3. ES6 spread…

const list = [23, 45, 12, 67];
const newList = [34, ...list];

console.log(newList); // [34, 23, 45, 12, 67];

4. Array#concat

const list = [23, 45, 12, 67];
const newList = [32].concat(list);

console.log(newList); // [34, 23, 45, 12, 67];

Note: In each of these examples, you can prepend multiple items by providing more items to insert.

Detailed explanations

Using Push Method to insert elements at the start of an array

The first and probably the most common JavaScript array method you will encounter is push(). The push() method is used for adding an element to the end of an array.

Let’s say you have an array of elements, each element being a string representing a task you need to accomplish. It would make sense to add newer items to the end of the array so that we could finish our earlier tasks first.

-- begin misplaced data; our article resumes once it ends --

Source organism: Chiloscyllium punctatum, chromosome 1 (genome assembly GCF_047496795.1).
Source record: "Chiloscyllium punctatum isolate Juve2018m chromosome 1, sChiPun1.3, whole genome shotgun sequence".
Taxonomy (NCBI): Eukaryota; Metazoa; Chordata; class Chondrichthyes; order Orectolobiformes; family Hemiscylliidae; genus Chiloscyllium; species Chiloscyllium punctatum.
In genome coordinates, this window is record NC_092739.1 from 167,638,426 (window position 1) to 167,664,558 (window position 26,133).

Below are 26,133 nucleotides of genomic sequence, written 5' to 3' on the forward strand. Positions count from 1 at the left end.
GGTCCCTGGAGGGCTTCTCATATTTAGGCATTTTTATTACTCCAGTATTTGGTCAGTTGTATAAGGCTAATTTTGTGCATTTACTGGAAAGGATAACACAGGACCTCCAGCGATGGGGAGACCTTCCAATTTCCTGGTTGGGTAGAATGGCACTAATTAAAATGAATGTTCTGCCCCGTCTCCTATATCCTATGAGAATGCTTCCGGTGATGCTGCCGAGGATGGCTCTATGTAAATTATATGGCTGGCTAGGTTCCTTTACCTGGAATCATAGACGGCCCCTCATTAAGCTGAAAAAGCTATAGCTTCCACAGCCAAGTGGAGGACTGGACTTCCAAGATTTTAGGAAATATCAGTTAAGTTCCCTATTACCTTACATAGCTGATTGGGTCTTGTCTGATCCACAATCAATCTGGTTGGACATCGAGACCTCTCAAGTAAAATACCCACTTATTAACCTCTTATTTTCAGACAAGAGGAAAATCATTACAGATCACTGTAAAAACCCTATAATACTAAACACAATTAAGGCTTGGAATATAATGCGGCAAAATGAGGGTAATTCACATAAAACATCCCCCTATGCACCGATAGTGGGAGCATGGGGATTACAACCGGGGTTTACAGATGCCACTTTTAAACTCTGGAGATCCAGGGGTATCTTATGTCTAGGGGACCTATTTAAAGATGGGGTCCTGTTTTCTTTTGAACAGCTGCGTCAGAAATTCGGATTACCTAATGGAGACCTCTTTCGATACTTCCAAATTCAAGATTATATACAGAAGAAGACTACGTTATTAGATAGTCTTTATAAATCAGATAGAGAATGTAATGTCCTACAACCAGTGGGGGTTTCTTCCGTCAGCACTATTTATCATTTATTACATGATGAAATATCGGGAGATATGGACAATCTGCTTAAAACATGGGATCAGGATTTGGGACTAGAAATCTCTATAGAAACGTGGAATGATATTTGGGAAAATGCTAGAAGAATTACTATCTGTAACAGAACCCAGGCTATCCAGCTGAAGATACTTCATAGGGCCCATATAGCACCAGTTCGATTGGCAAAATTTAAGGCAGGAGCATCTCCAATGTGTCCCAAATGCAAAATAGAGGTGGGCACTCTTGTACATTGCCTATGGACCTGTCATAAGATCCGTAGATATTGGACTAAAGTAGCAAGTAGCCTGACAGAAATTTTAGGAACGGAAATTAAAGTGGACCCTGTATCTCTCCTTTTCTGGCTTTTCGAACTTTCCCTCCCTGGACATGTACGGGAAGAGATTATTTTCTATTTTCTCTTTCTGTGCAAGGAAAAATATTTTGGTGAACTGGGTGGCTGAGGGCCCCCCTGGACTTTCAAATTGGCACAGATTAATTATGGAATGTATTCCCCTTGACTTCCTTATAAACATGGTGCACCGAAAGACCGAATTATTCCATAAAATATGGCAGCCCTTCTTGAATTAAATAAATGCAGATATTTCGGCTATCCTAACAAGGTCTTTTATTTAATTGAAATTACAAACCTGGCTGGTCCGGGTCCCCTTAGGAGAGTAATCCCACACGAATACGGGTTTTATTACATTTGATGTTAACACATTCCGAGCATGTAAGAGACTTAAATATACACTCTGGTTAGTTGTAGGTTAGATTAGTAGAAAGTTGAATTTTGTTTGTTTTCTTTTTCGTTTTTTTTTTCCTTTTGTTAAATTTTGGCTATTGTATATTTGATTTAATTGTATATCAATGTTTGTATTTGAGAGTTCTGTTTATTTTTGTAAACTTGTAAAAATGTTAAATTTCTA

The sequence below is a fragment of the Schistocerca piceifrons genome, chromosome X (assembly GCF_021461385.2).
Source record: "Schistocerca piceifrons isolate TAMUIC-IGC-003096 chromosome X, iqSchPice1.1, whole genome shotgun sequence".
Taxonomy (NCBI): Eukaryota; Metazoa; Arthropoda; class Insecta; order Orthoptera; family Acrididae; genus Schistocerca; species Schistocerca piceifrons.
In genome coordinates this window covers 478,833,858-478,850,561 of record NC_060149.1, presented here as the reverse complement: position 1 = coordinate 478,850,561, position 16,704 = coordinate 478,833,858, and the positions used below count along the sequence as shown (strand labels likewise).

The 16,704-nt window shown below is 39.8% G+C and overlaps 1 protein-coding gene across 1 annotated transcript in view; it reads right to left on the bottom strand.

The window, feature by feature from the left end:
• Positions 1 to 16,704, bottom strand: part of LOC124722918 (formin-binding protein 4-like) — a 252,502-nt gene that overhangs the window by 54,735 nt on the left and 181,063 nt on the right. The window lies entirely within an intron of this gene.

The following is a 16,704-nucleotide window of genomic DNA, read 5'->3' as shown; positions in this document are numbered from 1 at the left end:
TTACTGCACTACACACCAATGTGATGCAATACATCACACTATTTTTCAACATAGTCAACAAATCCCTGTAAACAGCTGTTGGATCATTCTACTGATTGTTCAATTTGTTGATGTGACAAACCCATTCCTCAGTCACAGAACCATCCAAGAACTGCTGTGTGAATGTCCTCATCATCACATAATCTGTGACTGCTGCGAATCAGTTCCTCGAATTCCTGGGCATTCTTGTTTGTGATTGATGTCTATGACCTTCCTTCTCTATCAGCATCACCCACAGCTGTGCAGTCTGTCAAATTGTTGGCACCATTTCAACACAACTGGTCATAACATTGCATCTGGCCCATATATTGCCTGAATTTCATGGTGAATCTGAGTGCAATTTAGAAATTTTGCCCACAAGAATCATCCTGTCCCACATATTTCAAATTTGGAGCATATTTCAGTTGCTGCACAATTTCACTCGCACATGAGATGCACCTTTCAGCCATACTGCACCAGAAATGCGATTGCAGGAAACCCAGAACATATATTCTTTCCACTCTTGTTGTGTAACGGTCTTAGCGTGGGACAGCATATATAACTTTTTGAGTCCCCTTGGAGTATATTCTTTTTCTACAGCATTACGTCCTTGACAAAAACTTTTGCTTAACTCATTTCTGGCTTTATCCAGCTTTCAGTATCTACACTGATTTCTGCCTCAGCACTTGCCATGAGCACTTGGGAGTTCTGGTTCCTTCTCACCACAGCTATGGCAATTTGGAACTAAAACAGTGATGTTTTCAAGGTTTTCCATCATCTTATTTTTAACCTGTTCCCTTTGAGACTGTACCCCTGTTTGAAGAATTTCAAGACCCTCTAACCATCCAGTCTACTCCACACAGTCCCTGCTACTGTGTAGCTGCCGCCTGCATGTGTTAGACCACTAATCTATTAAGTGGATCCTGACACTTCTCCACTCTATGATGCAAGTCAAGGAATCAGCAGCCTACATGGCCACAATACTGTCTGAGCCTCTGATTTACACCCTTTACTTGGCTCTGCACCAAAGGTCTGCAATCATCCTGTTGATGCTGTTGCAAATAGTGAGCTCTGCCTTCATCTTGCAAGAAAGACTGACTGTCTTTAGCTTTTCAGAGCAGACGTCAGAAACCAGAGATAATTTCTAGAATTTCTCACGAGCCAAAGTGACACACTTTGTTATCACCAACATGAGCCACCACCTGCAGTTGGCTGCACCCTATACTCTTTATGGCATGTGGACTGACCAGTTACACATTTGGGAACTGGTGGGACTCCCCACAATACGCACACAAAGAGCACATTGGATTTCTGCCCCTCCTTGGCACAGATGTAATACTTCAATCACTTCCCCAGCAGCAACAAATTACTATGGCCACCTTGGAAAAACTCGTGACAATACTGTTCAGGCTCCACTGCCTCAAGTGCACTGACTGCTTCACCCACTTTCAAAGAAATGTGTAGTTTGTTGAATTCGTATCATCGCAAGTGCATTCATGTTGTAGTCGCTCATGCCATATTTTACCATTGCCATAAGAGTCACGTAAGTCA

Let’s look at the example in code form:

const arr = ['First item', 'Second item', 'Third item'];

arr.push('Fourth item');

console.log(arr); // ['First item', 'Second item', 'Third item', 'Fourth item']

Alright, so push has given us a nice and simple syntax for adding an item to the end of our array.

Let’s say we wanted to add two or three items at a time to our list, what would we do then? As it turns out, push() can accept multiple elements to be added at once.

const arr = ['First item', 'Second item', 'Third item'];

arr.push('Fourth item', 'Fifth item');

console.log(arr); // ['First item', 'Second item', 'Third item', 'Fourth item', 'Fifth item']

Now that we’ve added some more tasks to our array we might want to know how many items are currently in our array to determine if we have too much on our plate.

Luckily, push() has a return value with the length of the array after our element(s) have been added.

const arr = ['First item', 'Second item', 'Third item'];

const arrLength = arr.push('Fourth item', 'Fifth item');

console.log(arrLength); // 5 
console.log(arr); // ['First item', 'Second item', 'Third item', 'Fourth item', 'Fifth item']